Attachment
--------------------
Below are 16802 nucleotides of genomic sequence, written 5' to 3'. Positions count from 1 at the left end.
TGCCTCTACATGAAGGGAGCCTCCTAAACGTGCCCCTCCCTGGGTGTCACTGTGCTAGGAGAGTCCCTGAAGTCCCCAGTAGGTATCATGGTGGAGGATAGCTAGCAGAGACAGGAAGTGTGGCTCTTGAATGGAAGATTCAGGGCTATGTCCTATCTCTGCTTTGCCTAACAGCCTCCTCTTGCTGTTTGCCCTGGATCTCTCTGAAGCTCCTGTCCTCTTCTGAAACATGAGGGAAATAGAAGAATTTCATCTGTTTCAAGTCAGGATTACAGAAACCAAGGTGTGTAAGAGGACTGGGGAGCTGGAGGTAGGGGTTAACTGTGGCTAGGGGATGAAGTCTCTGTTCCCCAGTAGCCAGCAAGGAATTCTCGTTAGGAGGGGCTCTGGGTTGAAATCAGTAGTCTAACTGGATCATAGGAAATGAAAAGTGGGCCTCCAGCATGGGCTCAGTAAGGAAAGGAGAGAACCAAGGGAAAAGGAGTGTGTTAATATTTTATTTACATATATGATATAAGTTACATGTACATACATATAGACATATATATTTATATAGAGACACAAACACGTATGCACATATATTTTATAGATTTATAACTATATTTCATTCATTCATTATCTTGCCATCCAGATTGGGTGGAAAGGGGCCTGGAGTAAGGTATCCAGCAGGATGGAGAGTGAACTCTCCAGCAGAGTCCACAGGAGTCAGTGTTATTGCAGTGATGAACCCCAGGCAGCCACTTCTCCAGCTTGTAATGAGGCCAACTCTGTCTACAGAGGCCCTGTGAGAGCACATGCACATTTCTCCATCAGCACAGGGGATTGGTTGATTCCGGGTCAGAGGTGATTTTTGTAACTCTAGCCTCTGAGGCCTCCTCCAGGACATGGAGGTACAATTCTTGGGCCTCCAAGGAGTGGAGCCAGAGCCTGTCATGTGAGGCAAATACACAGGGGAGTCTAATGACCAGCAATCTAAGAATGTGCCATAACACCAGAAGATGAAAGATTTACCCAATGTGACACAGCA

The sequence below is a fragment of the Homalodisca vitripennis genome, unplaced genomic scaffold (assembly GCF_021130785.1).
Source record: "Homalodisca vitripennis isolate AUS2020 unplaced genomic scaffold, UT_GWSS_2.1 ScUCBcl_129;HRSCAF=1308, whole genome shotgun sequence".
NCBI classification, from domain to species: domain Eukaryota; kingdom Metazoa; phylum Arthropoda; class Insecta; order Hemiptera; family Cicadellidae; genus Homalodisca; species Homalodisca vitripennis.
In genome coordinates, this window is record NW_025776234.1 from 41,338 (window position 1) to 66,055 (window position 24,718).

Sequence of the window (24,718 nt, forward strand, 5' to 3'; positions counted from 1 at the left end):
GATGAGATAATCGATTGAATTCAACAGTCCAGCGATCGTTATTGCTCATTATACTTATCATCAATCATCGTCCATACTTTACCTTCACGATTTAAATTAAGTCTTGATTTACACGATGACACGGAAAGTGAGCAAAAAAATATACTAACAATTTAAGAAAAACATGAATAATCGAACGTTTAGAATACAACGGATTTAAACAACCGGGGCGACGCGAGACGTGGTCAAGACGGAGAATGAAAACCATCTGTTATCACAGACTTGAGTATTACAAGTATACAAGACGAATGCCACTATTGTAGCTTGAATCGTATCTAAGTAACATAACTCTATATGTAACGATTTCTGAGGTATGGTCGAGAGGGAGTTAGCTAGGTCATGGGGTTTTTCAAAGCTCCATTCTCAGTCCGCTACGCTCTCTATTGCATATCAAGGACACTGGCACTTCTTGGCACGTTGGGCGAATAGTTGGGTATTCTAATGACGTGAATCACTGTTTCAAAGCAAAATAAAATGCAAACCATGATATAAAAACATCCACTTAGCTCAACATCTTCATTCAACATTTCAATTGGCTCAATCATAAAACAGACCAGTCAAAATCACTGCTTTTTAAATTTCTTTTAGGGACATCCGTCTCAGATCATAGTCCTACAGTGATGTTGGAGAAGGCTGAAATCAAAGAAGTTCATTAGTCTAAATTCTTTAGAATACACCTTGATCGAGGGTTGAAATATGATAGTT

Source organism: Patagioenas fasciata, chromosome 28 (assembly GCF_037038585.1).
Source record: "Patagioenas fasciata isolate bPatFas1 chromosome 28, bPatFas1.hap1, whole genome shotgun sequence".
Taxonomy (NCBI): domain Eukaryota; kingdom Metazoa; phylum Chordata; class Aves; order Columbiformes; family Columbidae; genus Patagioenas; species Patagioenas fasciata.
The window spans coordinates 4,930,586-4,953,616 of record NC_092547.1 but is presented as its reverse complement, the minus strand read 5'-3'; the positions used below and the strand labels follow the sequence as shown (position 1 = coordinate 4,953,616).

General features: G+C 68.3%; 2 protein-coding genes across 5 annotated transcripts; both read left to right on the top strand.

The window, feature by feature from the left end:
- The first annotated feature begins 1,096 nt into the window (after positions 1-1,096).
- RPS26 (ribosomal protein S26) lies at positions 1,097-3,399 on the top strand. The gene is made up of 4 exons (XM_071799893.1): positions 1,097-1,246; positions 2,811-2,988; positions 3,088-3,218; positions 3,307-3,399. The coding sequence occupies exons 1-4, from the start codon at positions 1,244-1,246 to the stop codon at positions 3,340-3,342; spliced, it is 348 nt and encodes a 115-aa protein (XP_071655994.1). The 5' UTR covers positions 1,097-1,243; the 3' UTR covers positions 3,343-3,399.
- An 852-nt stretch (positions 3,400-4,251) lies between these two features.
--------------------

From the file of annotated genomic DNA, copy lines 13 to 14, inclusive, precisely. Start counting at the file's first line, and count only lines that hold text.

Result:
General features: G+C 68.3%; 2 protein-coding genes across 5 annotated transcripts; both read left to right on the top strand.

The window, feature by feature from the left end: